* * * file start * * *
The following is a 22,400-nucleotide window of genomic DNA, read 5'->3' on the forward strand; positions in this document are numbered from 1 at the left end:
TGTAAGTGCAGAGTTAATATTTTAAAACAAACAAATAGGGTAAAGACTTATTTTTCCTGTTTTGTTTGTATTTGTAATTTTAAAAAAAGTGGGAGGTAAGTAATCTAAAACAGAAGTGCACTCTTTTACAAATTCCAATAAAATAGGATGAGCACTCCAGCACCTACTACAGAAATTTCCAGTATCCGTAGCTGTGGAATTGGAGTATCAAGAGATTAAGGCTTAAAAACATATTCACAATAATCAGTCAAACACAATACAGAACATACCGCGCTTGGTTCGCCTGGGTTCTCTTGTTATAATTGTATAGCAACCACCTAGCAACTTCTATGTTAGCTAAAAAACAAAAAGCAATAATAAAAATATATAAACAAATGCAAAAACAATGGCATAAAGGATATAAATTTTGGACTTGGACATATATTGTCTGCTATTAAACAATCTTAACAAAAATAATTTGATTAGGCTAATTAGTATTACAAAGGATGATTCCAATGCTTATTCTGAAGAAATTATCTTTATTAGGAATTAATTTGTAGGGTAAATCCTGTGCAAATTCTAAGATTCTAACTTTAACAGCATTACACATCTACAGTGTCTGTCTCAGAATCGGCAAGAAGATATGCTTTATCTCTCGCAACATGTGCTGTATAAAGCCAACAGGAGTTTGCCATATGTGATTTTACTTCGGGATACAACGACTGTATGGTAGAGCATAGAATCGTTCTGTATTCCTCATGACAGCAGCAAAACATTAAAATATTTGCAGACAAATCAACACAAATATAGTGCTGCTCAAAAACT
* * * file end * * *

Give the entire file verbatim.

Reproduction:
The following is a 22,400-nucleotide window of genomic DNA, read 5'->3' on the forward strand; positions in this document are numbered from 1 at the left end:
TGTAAGTGCAGAGTTAATATTTTAAAACAAACAAATAGGGTAAAGACTTATTTTTCCTGTTTTGTTTGTATTTGTAATTTTAAAAAAAGTGGGAGGTAAGTAATCTAAAACAGAAGTGCACTCTTTTACAAATTCCAATAAAATAGGATGAGCACTCCAGCACCTACTACAGAAATTTCCAGTATCCGTAGCTGTGGAATTGGAGTATCAAGAGATTAAGGCTTAAAAACATATTCACAATAATCAGTCAAACACAATACAGAACATACCGCGCTTGGTTCGCCTGGGTTCTCTTGTTATAATTGTATAGCAACCACCTAGCAACTTCTATGTTAGCTAAAAAACAAAAAGCAATAATAAAAATATATAAACAAATGCAAAAACAATGGCATAAAGGATATAAATTTTGGACTTGGACATATATTGTCTGCTATTAAACAATCTTAACAAAAATAATTTGATTAGGCTAATTAGTATTACAAAGGATGATTCCAATGCTTATTCTGAAGAAATTATCTTTATTAGGAATTAATTTGTAGGGTAAATCCTGTGCAAATTCTAAGATTCTAACTTTAACAGCATTACACATCTACAGTGTCTGTCTCAGAATCGGCAAGAAGATATGCTTTATCTCTCGCAACATGTGCTGTATAAAGCCAACAGGAGTTTGCCATATGTGATTTTACTTCGGGATACAACGACTGTATGGTAGAGCATAGAATCGTTCTGTATTCCTCATGACAGCAGCAAAACATTAAAATATTTGCAGACAAATCAACACAAATATAGTGCTGCTCAAAAACT